Know, know, know your boat
From U.S. Coast
In a small harbor on Florida’s Gulf Coast, the owner of a 67-foot wooden-hulled shrimp trawler had decided to sell the boat. He hired a local fishing vessel skipper and crewman to take the trawler 100 miles north, to a shipyard that would prepare the boat for sale.
Around mid-morning on the February day the vessel was departing, the owner and his mechanic met with the veteran skipper and crewman. The mechanic told the skipper he had run the engines and generator, checked the fuel/oil levels and checked the packing gland. He assured the skipper he hadn’t noted any major problems.
The skipper and crewman checked the engine room, navigation equipment and life raft and visually verified there were flares onboard.
At approximately 12:30 p.m., they began the trip to the shipyard. About four hours later, generator problems began, which the crewman temporarily fixed.
At approximately 7 p.m., the skipper and crewman heard a loud “bang” that seemed to emanate from the engine room. Both men thought the trawler might have hit an object; however, they didn’t see any obstructions in the water.
Minutes later the generator failed, and the vessel lost all electrical service. The bank of batteries, designed to provide back-up power for the radios and navigational equipment, also failed to work.
The skipper went to the engine room to check the generator and saw water in the bilge rising over the deck plates. He couldn’t determine the water’s source.
When the water level rose above the main engine, the skipper decided they should prepare to abandon ship.
He and the crewman donned lifejackets, and the skipper located five flares. The crewman deployed the inflatable life raft and retrieved the EPIRB. The two men then spotted a tugboat coming from south of their position. The skipper tried to set off two flares; neither ignited.
With the trawler powerless, the skipand crewman started a fire on the after rail to signal the approaching tug. After the vessel caught fire, the two men entered the life raft. The skipper activated the EPIRB and managed to light one of the remaining flares. The tug saw the blaze and altered course, arriving 15 minutes later to pick up the men.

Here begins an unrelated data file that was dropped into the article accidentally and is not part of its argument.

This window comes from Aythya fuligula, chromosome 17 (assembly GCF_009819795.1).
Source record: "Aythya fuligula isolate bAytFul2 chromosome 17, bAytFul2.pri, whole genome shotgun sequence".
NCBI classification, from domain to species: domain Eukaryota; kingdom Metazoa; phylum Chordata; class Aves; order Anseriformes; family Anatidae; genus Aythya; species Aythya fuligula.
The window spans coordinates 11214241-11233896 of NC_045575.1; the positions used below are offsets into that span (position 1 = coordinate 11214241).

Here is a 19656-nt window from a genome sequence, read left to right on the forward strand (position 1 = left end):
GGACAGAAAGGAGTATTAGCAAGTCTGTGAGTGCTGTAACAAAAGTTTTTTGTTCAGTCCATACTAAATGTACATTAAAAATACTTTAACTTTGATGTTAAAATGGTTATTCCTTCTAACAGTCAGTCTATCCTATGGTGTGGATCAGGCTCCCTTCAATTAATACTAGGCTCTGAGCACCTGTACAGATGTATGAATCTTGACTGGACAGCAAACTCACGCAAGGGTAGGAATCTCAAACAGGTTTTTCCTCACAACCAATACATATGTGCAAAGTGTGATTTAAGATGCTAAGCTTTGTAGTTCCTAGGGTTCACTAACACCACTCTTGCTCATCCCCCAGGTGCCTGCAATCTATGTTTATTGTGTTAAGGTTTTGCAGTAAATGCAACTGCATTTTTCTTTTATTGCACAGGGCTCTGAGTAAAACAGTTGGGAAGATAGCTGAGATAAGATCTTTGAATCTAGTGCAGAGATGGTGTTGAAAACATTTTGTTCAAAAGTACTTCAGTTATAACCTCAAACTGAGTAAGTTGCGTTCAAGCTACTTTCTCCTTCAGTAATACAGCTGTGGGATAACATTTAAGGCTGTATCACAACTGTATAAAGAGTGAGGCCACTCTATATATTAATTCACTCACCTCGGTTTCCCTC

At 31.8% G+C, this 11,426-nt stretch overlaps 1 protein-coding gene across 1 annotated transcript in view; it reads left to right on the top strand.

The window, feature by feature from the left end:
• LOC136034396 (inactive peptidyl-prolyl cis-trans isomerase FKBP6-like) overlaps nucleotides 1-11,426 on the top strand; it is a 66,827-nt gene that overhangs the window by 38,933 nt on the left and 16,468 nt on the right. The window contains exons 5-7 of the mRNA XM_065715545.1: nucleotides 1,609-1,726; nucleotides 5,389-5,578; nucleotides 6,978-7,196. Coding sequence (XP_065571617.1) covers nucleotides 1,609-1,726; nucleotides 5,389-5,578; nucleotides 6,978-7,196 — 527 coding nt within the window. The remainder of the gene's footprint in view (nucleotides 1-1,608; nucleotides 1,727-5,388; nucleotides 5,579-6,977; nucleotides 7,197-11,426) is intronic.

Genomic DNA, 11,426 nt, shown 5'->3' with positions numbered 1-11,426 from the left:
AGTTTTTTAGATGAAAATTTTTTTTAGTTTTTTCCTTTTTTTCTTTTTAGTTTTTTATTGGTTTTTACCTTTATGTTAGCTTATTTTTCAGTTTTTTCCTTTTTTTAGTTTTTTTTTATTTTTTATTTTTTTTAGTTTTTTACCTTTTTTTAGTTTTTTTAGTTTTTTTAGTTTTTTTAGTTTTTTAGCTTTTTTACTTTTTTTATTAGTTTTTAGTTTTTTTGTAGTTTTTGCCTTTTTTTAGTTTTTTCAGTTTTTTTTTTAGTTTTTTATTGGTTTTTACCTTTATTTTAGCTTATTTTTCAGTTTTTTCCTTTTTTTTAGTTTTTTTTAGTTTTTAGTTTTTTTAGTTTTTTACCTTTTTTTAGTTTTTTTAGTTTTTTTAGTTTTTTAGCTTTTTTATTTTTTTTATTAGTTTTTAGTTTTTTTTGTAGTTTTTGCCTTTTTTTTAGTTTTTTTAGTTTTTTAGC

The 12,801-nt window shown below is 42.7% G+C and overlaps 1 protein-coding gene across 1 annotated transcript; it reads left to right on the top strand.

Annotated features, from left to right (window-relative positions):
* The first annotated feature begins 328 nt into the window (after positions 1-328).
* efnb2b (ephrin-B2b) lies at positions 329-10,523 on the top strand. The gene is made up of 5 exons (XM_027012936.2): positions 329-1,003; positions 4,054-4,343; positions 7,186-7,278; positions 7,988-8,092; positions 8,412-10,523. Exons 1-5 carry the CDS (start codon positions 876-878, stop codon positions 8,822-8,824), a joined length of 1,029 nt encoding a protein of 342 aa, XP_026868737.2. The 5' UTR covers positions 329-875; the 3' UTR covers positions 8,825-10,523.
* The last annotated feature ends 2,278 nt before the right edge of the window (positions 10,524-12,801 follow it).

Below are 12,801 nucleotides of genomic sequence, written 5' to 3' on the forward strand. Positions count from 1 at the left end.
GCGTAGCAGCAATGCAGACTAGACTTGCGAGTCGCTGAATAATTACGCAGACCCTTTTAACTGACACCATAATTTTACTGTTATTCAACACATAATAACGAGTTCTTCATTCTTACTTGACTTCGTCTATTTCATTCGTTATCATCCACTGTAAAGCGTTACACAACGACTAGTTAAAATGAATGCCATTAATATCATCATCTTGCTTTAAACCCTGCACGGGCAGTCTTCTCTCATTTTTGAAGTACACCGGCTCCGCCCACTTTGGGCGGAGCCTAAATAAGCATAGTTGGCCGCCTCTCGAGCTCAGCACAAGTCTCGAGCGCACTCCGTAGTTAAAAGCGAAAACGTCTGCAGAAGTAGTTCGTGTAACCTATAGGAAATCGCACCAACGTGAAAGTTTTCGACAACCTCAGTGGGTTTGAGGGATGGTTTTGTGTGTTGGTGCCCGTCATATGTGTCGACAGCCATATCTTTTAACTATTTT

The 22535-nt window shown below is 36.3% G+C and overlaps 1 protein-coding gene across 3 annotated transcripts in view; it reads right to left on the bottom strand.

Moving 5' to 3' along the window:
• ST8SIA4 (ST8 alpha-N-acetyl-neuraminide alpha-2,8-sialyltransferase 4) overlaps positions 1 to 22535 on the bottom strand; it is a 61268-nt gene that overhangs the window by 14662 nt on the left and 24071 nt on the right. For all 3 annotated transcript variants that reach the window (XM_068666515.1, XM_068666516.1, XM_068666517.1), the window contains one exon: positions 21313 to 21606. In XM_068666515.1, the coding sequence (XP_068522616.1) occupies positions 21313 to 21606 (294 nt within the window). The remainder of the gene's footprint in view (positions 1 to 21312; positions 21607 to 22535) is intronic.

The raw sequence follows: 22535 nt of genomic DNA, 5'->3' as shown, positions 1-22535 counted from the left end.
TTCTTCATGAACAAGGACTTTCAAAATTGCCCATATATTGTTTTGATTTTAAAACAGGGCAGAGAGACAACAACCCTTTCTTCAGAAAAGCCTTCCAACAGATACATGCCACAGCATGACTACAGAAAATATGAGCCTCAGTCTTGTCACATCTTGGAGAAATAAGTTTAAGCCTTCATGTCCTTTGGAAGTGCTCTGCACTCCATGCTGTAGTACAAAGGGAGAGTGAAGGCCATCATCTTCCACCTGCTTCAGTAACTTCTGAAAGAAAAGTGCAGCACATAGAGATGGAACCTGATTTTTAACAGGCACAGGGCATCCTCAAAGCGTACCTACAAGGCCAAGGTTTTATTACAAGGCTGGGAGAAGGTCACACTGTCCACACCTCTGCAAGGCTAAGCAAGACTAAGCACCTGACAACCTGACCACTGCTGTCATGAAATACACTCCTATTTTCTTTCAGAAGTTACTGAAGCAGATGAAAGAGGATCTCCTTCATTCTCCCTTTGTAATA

The Coast Guard, having received the EPIRB signal, deployed a rescue vessel from a nearby boat station that would transport skipper and crewman to the nearest Coast Guard base.
By 10 p.m., the trawler was fully aflame. The Coast Guard also coordinated with local authorities, and by 10:30 p.m., fireboats from three municipalities were on the scene. After several hours, firefighters extinguished the blaze, but the trawler sank at about 2:20 a.m.
Information gathered from the owner, mechanic and skipper suggested the trawler may have been susceptible to a catastrophic hull and/or equipment failure. Additionally, the skipper and crewman’s quick walk-around of the vessel wasn’t enough to prepare them for what was to transpire.
Be aware of and pay attention to the material condition of the vessel you are on. Ensure that all lifesaving and safety gear is in serviceable condition and up to date. Always err on the side of caution to ensure that you’ll fish safe.
This article is based on U.S. Coast Guard reporting and is intended to bring safety issues to the attention of our readers. It is not intended to judge or reach conclusions regarding the ability or capacity of any person, living or dead, or any boat or piece of equipment.